Gonzales says 'clear' US definition of war crimes necessary to protect troops

[JURIST] Following up on previous consultations with Republican lawmakers [JURIST report], US Attorney General Alberto Gonzales [official profile] said on Capitol Hill Wednesday that Congress should clarify the definition of war crimes prohibited by Common Article 3 [text] of the Geneva Conventions [ICRC materials], suggesting that "a definite and clear list of offenses serious enough to be considered war crimes" would "achieve ... clarity and certainty" on the issue of when US troops can be prosecuted for interrogation techniques that violate the Geneva Conventions. During a Senate Armed Services Committee hearing [committee materials; JURIST report] on the future of military commissions [JURIST news archive], Gonzales called language in Common Article 3 prohibiting "outrages upon personal dignity, in particular humiliating and degrading treatment" vague and said that the War Crimes Act [text], which makes it a felony to violate Common Article 3, should be revised to include more specific guidelines on what constitutes a war crime. In his prepared statement [text], Gonzales said:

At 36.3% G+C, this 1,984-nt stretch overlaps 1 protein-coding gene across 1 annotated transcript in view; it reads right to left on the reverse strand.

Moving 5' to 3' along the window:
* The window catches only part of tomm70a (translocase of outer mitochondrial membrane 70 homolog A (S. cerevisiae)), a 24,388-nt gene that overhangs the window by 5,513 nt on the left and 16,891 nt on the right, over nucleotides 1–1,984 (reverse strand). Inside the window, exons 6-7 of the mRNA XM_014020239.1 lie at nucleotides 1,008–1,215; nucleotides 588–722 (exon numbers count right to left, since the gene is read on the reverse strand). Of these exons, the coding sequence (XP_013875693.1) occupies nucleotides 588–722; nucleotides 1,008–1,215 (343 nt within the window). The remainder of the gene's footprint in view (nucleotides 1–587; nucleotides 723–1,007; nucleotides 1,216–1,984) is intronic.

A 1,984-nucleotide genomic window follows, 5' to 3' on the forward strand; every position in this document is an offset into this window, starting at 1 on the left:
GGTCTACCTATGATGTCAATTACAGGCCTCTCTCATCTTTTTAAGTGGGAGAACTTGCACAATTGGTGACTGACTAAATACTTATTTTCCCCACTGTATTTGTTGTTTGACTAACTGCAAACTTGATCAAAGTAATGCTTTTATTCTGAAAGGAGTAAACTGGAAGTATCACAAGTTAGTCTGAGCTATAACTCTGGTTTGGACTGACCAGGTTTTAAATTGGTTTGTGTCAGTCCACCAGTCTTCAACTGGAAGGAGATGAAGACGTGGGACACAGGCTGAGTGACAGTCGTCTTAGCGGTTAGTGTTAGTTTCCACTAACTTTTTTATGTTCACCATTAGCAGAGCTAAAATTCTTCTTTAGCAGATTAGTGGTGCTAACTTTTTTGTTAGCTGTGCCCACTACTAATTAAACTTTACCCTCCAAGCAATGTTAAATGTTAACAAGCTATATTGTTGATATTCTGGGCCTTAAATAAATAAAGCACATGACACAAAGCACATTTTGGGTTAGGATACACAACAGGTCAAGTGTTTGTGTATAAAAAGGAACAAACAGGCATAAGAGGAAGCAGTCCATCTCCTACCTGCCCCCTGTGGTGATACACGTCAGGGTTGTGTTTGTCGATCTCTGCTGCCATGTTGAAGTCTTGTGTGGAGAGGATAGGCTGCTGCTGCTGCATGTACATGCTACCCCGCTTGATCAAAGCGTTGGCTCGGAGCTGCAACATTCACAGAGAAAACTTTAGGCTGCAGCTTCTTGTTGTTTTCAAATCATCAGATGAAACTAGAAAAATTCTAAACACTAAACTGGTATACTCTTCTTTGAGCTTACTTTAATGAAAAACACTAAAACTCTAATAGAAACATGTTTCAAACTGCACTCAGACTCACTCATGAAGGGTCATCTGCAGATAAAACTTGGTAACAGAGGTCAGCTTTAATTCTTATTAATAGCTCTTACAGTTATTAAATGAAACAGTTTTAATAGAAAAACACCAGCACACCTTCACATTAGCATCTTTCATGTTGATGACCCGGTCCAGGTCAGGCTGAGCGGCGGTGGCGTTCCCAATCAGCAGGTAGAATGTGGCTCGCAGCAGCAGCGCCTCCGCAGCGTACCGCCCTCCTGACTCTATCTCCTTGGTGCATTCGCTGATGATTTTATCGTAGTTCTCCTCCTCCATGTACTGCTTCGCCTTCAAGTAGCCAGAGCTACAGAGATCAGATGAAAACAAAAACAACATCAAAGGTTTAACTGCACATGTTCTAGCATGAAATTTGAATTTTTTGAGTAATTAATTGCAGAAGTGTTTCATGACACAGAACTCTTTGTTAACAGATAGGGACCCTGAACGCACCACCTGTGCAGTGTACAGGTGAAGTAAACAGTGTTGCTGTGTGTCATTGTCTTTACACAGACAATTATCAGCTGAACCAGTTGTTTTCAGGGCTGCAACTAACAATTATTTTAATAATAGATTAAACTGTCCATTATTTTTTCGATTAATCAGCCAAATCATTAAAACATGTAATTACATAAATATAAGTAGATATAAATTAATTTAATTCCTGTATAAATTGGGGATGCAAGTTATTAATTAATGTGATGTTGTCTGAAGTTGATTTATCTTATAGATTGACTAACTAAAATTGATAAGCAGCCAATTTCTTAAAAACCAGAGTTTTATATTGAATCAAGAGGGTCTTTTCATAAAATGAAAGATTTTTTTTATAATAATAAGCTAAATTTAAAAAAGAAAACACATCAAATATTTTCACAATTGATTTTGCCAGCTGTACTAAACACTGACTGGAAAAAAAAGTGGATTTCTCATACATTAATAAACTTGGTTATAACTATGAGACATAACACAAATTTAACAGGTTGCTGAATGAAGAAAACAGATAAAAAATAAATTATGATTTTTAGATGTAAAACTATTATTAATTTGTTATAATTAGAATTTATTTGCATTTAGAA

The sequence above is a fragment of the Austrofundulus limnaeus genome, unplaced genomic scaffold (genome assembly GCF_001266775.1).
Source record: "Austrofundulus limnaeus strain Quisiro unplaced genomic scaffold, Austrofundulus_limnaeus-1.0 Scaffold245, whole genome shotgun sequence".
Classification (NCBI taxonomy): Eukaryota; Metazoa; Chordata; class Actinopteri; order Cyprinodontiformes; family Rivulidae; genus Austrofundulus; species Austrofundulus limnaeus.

For example, Common Article 3 prohibits 'outrages upon personal dignity, in particular, humiliating and degrading treatment,' a phrase that is susceptible of uncertain and unpredictable application. If left undefined by statute, the application of Common Article 3 will create an unacceptable degree of uncertainty for those who fight to defend us from terrorist attack, particularly because any violation of Common Article 3 constitutes a federal crime under the War Crimes Act...

We believe that the standards governing the treatment of detainees by United States personnel in the War on Terror should be certain, and that those standards should be defined clearly by U.S. law, consistent with our international obligations.
During Wednesday's hearing, Gonzales also confirmed that the White House is drafting legislation [JURIST report] that will allow hearsay evidence to be admitted against terrorism suspects, limit their rights against pretrial self-incrimination and withhold classified evidence from them. Those provisions would be key departures from the Uniform Code of Military Justice [text], which governs court-martial proceedings and which the administration is using as a basis for the military tribunal legislation. Gonzales said that administration's proposed legislation will include provisions clarifying the War Crimes Act.

The Bush administration agreed to work with Congress [JURIST report] to authorize military commissions for terror detainees after the US Supreme Court ruled in Hamdan v. Rumsfeld [opinion text] that military commissions as initially constituted lacked proper legal authorization [JURIST report]. The CRS has a summary [PDF] of the original military commission procedural rules compared with the UCMJ and other proposed legislation. The New York Times has more.

 

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